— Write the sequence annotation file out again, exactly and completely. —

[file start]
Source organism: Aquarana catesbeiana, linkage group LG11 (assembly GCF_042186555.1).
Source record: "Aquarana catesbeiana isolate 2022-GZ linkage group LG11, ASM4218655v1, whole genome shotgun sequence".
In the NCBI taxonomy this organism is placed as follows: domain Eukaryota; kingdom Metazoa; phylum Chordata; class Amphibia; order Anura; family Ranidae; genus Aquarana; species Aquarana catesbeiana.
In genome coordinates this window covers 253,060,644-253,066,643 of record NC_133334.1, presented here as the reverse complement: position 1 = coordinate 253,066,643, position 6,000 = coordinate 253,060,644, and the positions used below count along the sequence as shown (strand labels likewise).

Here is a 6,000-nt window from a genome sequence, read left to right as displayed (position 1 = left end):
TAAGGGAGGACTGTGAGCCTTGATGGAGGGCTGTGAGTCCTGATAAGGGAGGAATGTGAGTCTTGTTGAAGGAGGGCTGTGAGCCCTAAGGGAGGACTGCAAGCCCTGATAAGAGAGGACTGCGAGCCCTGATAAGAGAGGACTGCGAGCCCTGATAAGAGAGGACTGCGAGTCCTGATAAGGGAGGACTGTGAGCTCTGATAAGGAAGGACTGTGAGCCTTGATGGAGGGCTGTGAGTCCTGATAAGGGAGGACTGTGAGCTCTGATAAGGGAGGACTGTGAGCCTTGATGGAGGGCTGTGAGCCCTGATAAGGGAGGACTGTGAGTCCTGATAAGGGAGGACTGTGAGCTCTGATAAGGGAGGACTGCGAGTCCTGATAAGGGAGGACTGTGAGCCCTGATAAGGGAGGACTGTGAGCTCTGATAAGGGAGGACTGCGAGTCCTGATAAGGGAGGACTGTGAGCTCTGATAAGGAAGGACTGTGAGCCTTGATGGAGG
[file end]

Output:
Source organism: Aquarana catesbeiana, linkage group LG11 (assembly GCF_042186555.1).
Source record: "Aquarana catesbeiana isolate 2022-GZ linkage group LG11, ASM4218655v1, whole genome shotgun sequence".
In the NCBI taxonomy this organism is placed as follows: domain Eukaryota; kingdom Metazoa; phylum Chordata; class Amphibia; order Anura; family Ranidae; genus Aquarana; species Aquarana catesbeiana.
In genome coordinates this window covers 253,060,644-253,066,643 of record NC_133334.1, presented here as the reverse complement: position 1 = coordinate 253,066,643, position 6,000 = coordinate 253,060,644, and the positions used below count along the sequence as shown (strand labels likewise).

Here is a 6,000-nt window from a genome sequence, read left to right as displayed (position 1 = left end):
TAAGGGAGGACTGTGAGCCTTGATGGAGGGCTGTGAGTCCTGATAAGGGAGGAATGTGAGTCTTGTTGAAGGAGGGCTGTGAGCCCTAAGGGAGGACTGCAAGCCCTGATAAGAGAGGACTGCGAGCCCTGATAAGAGAGGACTGCGAGCCCTGATAAGAGAGGACTGCGAGTCCTGATAAGGGAGGACTGTGAGCTCTGATAAGGAAGGACTGTGAGCCTTGATGGAGGGCTGTGAGTCCTGATAAGGGAGGACTGTGAGCTCTGATAAGGGAGGACTGTGAGCCTTGATGGAGGGCTGTGAGCCCTGATAAGGGAGGACTGTGAGTCCTGATAAGGGAGGACTGTGAGCTCTGATAAGGGAGGACTGCGAGTCCTGATAAGGGAGGACTGTGAGCCCTGATAAGGGAGGACTGTGAGCTCTGATAAGGGAGGACTGCGAGTCCTGATAAGGGAGGACTGTGAGCTCTGATAAGGAAGGACTGTGAGCCTTGATGGAGG